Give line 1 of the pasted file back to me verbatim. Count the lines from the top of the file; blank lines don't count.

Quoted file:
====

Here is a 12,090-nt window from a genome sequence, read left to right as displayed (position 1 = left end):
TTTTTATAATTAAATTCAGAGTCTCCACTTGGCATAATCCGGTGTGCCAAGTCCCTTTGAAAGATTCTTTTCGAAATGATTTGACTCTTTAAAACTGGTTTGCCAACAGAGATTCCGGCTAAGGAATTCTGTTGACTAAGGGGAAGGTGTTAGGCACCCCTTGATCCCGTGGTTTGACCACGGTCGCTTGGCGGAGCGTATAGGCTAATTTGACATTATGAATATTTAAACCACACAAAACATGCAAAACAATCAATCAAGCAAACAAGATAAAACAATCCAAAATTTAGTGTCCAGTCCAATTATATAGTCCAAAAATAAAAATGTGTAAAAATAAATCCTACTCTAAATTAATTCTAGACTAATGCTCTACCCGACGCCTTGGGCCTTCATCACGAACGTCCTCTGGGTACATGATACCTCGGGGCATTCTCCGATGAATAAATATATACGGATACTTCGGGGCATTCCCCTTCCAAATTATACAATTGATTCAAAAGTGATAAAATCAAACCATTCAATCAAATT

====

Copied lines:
Here is a 12,090-nt window from a genome sequence, read left to right as displayed (position 1 = left end):